Chip Gallery

Double Feedback Oscillator (student project 2015/2016)

DF_chip_2016
Double Feedback Oscillator.

Class-E Power Amplifier (student project 2016)

PA_chip_2016
Class-E Power Amplifier.

25-dBm 1-GHz Class-D Power Amplifier (student project 2015)

PA_chip_2015
25-dBm 1-GHz Power Amplifier.

Fully-integrated Tag with Digital Memory (student project 2016)

chip_Juan
Fully-integrated Tag with Digital Memory.

 

CMOS fully-integrated receiver for medical implants (student project 2015)

chip_FRiano
A CMOS fully-integrated receiver for autonomous implanted devices.

 

Automatic test and correction of LC resonator (student project 2015)

chip_Negresistance_PSilva
The correction of the LC resonance frequency is done with an ultra-fast a simple circuit based on high dynamic range negative-resistance circuit.

 

 

Conditioning circuit for ISFET-based sensor (research project 2014)

 chip_MScRonaldo   
A conditioning circuit that consists of a current-controlled oscillator for ISFET-based sensors, such as glucose. This work was done in collaboration with UNICAMP:
http://www.namitec.org.br/noticias-namitec/199-pesquisa-desenvolve-circuito-de-ultrabaixo-consumo-para-sensor-eletroquimico

 

400 MHz Superregenerative receiver (research project 2014)

    SR_chip_2014
400 MHz superregenerative receiver for WBAN applications.

2.4 GHz  CMOS Hartley oscillator (student project 2013)

Ultra-low power CMOS oscillator based on the Hartley topology. This project was developed by graduate students as an assignment of the Radio Frquency Electronics course

 

900 MHz UHF Energy harvester (research project 2012)

This 900 MHz UHF Energy harvester is going to be used for powering a WBAN temperature sensor.

 

A Duty-Cycle Controlled Variable-Gain Amplifier for WBAN applications (student project 2012)

IMG_1084  A Variable-Gain Amplifier (VGA) whose architecture is based on the superregenerative concept applied in the RF receiver created by Armstrong back in the 1920’s. This technique allows to control the gain by adjusting the duty-cycle of a digital clock. In this way, the complexity for implementing an automatic gain control circuit is reduced, since no D/A converter is needed. This project was developed by graduate students as an assignment of the Radio Frquency IElectronics course VGA_Romero2015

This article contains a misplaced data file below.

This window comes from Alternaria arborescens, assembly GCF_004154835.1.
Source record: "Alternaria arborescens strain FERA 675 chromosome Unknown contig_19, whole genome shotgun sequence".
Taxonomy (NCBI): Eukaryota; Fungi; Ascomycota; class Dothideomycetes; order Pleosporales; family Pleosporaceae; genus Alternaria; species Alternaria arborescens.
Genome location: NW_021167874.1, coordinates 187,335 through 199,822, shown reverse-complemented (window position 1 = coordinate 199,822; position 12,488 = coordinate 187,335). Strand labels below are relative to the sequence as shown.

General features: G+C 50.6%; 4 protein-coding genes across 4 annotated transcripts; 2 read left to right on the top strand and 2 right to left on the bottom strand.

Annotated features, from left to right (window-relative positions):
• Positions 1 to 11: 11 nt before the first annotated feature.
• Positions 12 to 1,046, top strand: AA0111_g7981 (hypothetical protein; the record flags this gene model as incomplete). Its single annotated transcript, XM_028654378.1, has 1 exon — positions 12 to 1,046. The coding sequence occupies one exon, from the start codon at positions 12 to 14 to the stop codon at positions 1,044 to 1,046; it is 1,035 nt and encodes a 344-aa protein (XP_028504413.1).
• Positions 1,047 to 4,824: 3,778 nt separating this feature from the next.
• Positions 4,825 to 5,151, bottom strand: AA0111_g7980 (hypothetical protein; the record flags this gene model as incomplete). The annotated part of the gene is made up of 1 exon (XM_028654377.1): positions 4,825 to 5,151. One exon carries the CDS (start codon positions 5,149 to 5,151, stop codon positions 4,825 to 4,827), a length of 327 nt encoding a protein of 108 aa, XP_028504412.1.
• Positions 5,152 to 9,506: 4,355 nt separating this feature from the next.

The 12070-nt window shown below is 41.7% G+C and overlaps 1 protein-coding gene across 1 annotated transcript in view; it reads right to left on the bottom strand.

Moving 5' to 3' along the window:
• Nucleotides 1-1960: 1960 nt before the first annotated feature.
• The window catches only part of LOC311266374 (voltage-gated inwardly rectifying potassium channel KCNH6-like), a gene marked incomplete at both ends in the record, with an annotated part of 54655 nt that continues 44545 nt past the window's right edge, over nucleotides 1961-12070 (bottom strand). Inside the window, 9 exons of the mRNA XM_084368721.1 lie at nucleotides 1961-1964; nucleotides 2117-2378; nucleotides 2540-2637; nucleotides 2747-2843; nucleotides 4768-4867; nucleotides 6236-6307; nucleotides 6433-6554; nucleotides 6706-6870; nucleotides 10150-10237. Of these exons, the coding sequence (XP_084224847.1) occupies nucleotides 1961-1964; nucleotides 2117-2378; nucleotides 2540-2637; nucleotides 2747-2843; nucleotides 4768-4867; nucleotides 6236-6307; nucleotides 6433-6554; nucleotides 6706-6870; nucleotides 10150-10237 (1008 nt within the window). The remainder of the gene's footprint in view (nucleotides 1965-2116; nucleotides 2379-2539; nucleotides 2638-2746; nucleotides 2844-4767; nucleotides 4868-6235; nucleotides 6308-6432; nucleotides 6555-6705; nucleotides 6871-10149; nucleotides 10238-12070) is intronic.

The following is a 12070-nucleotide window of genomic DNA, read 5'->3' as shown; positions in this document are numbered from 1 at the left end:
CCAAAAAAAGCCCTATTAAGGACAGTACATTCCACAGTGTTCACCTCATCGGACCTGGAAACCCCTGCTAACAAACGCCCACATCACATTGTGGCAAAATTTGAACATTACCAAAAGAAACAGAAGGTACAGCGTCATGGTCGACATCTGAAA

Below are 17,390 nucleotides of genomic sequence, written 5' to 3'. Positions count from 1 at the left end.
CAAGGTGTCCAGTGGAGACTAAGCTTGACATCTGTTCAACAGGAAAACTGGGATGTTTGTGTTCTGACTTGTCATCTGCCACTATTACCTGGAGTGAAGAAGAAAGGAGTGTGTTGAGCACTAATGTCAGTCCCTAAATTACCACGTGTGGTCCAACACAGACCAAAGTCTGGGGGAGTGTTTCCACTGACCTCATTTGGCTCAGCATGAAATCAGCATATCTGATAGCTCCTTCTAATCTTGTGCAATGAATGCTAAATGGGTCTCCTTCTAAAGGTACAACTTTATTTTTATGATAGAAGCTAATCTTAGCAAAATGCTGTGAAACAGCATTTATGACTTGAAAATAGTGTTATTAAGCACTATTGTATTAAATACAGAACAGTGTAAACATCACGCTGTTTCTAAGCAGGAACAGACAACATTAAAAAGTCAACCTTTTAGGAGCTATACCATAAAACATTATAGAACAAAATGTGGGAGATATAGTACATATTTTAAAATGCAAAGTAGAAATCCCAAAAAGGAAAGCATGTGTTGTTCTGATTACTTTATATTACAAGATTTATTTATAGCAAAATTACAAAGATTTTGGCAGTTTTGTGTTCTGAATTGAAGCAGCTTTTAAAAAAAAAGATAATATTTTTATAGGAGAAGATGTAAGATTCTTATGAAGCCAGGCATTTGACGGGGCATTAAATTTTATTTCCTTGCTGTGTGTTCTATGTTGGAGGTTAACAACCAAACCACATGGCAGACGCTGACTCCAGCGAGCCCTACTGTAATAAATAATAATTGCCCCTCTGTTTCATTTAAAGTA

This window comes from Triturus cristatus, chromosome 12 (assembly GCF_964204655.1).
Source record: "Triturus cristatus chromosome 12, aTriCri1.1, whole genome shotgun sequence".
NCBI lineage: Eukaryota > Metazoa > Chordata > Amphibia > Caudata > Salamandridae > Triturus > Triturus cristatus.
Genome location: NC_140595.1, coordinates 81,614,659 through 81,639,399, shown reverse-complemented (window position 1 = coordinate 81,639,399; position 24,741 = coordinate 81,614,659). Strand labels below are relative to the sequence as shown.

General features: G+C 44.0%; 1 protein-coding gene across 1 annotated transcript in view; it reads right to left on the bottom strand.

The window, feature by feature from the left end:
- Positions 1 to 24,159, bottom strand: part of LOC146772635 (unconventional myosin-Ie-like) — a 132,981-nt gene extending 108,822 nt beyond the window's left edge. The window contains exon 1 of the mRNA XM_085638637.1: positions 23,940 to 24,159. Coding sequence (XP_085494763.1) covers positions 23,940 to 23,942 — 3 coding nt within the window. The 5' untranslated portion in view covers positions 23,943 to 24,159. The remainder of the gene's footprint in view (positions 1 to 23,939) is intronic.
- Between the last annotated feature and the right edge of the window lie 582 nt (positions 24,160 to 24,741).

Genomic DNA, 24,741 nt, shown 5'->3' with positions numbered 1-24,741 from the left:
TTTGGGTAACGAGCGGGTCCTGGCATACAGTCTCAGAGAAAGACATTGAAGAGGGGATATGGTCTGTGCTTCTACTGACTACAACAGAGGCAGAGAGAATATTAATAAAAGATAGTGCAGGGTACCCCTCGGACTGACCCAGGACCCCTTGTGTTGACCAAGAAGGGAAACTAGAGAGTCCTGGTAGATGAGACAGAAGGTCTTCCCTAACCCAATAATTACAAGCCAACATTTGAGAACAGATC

Low Voltage LNA (student project 2012)

This LNA is designed to work with 0.6 V using a standard 180 nm CMOS technology. The measured peak value of |S21| is 9.5 dB as it is seen on the right. This project was developed by graduate students as an assignment of the Radio Frquency IElectronics course

 

Low Power LNA (student project  2012)

This LNA is designed to consume a low power while has a noise figure below 3 dB. The measured peak value of |S21| is 6 dB as it is seen on the right and the measured power consumption is 1.1 mW. This project was developed by graduate students as an assignment of the Radio Frquency Electronics course

 

A 2.4GHz Cascode CMOS Low Noise Amplifier (student project 2012)

This LNA works at 2.4GHz with 14.5dB voltage gain and 2.8dB simulated noise figure. Powered from a 1.8V supply, the core measured current consumption is 2.76mA. An output buffer was designed to match a 50Ω load and its current consumption is 5.5mA. It was fabricated with IBM 180nm technology.This project was developed by graduate students as an assignment of the Radio Frquency IElectronics course . The figure in the left shows a micrograph of the LNA during tests and the figure in the right shows the S21 curves, measured and simulated.

 

2.4 GHz Ultra Low-Voltage Oscillator (research project 2012)

This 2.4 GHz oscillator was designed using a zero-VT transistor in a standard 0.13 μm CMOS process. The post-layout simulation results show that the oscillator starts from a supply voltage of 38 mV, consuming 4 uW and with a phase-noise of -91.5 dBc/Hz. The oscillator is based in the classical common gate Colpitts oscillator topology, but with the tail current degenerated into an inductor, and with additional positive feedback provided by a third inductor on the gate.

 

Low-voltage Super-regenerative receiver at 2.4GHz ( 2012).

A Super-regenerative receiver at 2.4 GHz was designed in IBM 0.13 μm technology to operate with supply voltages as low as 500 mV. This architecture of receivers is well known by its high gain, sensibility and low power consumption. The receiver is composed by a LNA, an oscillator controlled by the quench signal, and a demodulator. The post-layout simulation results in a power dissipation of 1.5 mW, a quench frequency of 15 MHz and a sensitivity of -70 dBm.